I am a list-crosser-outer. Find boypie a preschool that meets all the criteria? Check. Think nothing else about that until it was time to show up when he was three? Check!

Now, though, with that succinct email, I had to reconsider our preschool options. Do other places like that one exist?

I began reaching out to friends, who were quick to offer suggestions, thankfully. Things got a bit harder when I stressed that I wanted a place that was diverse and then defined what that meant–what that had to mean–to me and to my kid.

Once I settled on a short list, I started visiting places. My three potential favorites include an Afrocentric independent school in the city; a place that feels like how I envision a preschool fitting what I want would; and one much like the one I loved at first that is a few blocks away from where we live.

Each has its own pluses and minuses, but what I keep coming back to is: will my boy be one of a few kids of color in this place? What will that mean for his identity development? For the way he learns to look at the world? For how he begins to think about who and what counts and who/what don’t count?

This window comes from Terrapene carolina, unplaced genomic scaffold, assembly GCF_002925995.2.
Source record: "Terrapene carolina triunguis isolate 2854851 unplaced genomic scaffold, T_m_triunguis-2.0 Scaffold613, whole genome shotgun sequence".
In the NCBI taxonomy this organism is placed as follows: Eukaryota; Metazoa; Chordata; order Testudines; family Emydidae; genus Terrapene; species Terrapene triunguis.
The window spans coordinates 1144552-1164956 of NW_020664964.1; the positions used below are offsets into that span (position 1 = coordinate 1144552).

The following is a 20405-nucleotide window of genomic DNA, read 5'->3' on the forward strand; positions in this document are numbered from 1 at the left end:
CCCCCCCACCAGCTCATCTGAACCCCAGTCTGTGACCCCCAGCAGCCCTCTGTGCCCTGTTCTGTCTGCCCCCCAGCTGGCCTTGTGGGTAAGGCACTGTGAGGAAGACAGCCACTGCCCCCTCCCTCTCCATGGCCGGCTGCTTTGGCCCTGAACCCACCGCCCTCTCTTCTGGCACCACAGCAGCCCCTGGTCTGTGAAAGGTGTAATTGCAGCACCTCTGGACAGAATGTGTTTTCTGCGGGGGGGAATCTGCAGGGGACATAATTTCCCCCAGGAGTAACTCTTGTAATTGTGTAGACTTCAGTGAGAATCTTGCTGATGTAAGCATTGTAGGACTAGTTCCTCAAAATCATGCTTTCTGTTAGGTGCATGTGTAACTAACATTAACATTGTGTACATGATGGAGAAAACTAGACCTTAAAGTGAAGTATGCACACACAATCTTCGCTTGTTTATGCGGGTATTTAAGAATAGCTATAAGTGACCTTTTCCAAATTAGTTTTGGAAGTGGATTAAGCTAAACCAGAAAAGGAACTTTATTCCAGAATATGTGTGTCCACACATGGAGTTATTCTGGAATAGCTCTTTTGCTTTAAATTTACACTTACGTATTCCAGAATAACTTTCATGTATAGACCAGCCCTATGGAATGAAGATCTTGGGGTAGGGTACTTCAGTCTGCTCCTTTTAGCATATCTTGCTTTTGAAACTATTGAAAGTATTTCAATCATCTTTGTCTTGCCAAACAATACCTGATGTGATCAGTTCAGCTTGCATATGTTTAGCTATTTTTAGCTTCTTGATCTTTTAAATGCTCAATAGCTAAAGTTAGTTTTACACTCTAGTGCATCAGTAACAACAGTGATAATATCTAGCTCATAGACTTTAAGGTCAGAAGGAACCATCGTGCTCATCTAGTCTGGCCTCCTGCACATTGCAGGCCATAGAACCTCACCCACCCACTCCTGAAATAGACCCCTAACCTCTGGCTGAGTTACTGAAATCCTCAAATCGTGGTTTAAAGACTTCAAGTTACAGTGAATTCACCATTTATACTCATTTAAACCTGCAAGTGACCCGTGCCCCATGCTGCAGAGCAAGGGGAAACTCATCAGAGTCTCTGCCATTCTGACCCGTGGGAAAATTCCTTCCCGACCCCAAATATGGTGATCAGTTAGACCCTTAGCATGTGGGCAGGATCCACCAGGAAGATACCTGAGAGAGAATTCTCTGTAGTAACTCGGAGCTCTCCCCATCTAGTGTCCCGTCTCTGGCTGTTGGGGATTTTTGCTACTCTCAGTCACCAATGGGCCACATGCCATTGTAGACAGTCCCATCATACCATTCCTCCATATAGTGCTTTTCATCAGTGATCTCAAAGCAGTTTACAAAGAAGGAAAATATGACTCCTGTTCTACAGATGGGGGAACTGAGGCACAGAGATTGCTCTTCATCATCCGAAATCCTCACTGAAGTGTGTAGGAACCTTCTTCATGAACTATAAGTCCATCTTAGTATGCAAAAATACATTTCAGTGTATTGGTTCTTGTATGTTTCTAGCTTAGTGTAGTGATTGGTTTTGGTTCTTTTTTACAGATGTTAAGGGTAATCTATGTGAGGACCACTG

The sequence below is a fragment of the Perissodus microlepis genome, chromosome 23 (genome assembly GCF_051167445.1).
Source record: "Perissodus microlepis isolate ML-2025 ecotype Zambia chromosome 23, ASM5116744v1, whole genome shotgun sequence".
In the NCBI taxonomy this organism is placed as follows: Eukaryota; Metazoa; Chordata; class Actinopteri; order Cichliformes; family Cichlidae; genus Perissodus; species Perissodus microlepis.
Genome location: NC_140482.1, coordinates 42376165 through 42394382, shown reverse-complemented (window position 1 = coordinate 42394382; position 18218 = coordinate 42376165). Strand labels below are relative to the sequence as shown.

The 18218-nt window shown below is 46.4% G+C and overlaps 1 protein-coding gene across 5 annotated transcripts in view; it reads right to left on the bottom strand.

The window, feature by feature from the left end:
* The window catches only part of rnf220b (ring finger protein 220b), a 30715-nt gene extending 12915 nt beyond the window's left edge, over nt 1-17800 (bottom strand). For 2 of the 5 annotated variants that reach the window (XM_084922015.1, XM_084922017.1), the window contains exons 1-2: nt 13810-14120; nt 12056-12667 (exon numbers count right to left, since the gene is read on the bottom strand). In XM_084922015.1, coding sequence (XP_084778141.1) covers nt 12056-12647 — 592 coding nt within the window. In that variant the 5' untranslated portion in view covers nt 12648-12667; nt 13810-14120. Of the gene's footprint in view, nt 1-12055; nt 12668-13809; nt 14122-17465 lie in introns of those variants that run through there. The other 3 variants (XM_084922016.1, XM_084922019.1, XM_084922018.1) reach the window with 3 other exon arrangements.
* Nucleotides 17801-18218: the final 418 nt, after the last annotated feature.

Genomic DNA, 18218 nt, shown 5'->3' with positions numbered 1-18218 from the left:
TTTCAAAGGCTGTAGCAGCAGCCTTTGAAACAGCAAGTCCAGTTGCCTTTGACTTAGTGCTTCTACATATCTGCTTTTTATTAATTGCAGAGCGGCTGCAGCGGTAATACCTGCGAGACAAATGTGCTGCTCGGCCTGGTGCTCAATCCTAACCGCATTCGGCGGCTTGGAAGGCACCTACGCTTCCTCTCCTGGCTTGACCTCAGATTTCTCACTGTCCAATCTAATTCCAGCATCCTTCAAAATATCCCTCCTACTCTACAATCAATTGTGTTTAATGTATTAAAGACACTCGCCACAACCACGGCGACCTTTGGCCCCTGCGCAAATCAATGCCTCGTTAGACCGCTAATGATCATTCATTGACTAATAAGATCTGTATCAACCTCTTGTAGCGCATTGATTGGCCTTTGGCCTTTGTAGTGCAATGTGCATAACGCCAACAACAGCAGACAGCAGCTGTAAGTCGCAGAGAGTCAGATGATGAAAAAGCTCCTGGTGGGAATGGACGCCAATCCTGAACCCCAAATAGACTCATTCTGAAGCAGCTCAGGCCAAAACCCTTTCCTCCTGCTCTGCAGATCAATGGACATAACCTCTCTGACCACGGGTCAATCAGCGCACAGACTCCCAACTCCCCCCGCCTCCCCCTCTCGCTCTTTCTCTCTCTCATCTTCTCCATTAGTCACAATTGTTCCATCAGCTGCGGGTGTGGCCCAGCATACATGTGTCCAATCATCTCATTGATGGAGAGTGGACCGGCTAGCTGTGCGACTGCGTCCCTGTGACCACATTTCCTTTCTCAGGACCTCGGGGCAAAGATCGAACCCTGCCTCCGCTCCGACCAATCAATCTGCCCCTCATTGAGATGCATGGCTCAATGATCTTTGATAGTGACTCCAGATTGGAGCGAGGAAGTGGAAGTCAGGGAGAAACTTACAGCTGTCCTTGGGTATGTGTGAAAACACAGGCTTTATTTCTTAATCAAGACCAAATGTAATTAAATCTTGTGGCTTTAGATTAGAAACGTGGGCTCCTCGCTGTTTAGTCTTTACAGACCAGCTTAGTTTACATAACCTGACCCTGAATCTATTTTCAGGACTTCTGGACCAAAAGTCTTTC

I need him to be in a place that values all of him, that doesn’t make him think he is exceptional, that lets him develop a love of himself and of other people.

And for a Black boy, these questions are as important, if not more important, than the ones I ask about the curriculum and the expertise of the teachers.

Then, as for the broader school communities, I need to know, also, that the parents who are the parents of his classmates will push beyond platitudes to really fight for equity and justice for all kids and not just their own. By that, I mean I need them to act on the acknowledgement that they value diversity and inclusivity and install systems that support those goals. I have a hard time believing rhetoric when there is no evidence of change underlying it.

Now, after visiting these schools, I don’t know how much closer I am to deciding which one to select. Oh, and none of them are free, so there’s that part of the equation to also configure.